What If We Gave Microcredit to Tech Talent in Developing Countries?
Thursday, January 8, 2015
Outsourcing things like call center work and data entry to developing countries has been a trend for a long time, but those are mostly low-skill, low-paying jobs.
But what if talent in those countries was harnessed to learn more difficult, highly compensated work? It could change lives and lift people out of poverty, and that’s what a Danish-based operation called CodersTrust is trying to do in Bangladesh.
CodersTrust, which has a partnership with microfinancing organization Grameen Bank, started by Nobel Peace Prize winner Dr. Muhammad Yunus, provides microloans to students to help them upgrade their coding skills to compete with tech talent around the world.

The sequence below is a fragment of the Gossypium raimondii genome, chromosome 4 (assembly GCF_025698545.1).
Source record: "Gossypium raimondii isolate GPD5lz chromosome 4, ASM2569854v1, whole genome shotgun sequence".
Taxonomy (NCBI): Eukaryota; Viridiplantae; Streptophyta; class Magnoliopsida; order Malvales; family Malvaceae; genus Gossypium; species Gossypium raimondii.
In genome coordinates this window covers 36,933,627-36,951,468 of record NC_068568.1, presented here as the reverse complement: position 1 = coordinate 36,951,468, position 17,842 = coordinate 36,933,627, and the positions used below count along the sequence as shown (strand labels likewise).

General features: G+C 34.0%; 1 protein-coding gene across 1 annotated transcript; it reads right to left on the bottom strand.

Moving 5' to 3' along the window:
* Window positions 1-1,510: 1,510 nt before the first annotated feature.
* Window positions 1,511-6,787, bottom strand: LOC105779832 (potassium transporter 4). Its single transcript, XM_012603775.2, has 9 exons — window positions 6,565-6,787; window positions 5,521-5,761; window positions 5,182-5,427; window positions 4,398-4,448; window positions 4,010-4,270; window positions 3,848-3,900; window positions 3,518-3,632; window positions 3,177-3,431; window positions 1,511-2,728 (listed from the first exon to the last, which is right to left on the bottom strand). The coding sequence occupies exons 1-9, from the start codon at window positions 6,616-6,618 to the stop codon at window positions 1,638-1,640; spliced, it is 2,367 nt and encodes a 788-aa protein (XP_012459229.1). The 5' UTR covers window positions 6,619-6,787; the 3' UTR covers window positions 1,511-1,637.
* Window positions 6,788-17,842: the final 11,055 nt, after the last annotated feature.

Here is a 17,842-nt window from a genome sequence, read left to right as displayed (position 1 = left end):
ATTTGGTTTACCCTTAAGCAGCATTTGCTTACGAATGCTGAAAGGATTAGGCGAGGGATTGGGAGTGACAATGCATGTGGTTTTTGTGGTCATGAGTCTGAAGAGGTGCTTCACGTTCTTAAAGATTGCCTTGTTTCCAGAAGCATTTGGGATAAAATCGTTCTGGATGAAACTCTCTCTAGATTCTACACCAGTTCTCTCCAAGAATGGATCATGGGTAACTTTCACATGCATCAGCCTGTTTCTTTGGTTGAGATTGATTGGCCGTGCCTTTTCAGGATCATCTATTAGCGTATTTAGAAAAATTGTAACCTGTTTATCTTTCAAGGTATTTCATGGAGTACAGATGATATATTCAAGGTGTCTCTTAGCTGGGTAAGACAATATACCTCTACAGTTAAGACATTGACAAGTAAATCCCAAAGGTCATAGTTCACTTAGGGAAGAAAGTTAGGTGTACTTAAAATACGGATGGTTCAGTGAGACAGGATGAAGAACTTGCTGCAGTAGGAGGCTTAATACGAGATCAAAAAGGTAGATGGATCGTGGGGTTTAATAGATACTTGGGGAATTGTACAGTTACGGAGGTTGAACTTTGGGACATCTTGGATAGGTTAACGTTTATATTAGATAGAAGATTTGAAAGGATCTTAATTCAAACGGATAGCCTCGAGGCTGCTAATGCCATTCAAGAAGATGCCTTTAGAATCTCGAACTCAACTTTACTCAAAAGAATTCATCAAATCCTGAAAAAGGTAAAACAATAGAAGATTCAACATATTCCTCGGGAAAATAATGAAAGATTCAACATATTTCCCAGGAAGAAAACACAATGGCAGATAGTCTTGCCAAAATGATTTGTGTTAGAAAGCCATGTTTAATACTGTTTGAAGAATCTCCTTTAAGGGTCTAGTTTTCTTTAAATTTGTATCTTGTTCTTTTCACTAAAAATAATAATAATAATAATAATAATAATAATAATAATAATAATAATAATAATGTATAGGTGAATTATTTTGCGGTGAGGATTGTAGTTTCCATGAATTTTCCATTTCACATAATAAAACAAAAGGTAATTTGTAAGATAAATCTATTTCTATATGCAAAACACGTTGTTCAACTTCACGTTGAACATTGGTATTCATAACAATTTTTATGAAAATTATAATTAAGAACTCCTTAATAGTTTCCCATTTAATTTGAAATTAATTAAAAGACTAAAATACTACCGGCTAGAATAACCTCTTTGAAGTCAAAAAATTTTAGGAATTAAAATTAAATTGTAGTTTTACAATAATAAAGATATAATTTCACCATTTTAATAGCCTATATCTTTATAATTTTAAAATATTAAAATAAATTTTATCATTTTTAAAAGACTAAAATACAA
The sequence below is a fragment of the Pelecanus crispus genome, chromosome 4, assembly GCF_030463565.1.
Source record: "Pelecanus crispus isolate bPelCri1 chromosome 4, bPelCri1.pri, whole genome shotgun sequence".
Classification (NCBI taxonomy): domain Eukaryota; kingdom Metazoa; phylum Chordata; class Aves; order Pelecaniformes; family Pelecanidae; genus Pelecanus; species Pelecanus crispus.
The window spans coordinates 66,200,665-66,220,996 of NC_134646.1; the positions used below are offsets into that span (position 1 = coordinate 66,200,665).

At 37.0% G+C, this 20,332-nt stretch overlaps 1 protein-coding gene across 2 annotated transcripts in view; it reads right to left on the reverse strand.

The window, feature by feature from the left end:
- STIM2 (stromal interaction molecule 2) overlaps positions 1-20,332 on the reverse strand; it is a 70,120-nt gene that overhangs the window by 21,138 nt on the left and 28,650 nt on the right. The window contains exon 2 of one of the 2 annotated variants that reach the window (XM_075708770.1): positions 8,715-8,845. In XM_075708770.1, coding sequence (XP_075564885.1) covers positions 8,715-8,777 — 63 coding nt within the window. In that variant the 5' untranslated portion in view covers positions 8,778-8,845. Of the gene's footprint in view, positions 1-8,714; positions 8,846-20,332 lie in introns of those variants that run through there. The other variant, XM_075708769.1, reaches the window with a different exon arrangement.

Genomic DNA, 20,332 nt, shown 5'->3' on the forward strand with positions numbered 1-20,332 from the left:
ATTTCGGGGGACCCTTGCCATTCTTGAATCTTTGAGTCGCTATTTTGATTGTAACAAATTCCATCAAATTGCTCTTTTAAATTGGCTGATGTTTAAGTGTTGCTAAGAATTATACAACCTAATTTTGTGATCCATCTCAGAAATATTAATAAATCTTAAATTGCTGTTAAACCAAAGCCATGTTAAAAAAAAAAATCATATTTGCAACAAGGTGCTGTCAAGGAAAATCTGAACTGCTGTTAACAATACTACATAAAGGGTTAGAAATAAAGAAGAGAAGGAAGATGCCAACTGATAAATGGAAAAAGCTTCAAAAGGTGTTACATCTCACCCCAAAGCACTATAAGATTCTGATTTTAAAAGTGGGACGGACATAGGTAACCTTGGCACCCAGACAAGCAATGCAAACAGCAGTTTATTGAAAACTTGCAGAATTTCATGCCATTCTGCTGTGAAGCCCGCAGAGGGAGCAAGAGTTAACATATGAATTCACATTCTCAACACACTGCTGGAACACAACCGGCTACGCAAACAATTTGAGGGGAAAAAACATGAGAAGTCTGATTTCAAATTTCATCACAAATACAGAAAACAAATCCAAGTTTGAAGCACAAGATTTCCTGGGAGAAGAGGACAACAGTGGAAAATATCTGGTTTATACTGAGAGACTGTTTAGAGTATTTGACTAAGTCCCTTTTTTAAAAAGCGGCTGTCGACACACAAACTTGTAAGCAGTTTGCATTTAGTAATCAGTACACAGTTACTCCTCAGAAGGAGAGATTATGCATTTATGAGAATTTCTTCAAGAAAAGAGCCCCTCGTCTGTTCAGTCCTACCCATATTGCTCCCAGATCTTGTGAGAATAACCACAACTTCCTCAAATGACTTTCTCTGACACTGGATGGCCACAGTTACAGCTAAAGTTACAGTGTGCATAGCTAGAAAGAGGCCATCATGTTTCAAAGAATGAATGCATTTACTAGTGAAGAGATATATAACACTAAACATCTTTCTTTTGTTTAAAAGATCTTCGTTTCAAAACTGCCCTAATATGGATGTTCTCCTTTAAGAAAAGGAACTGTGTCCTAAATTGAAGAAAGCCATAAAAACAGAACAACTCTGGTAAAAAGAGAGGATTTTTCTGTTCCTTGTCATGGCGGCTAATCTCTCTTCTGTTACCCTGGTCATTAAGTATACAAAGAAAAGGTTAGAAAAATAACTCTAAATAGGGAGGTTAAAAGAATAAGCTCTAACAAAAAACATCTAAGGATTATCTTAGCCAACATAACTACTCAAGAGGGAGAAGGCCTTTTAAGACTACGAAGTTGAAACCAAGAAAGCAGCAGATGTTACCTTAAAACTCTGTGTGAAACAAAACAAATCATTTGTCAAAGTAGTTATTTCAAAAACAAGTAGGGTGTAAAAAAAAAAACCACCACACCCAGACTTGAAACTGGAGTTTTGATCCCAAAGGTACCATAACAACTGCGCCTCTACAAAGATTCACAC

“People here understand that they can make money abroad in the freelancing market,” says Jan-Cayo Fiebig, co-founder and CFO at CodersTrust.
Much of the work currently available in Dhaka, Bangladesh, where Fiebig is located, is poorly paid garment work or data entry, and wages get slashed to cut-rate levels because of competition and underbidding.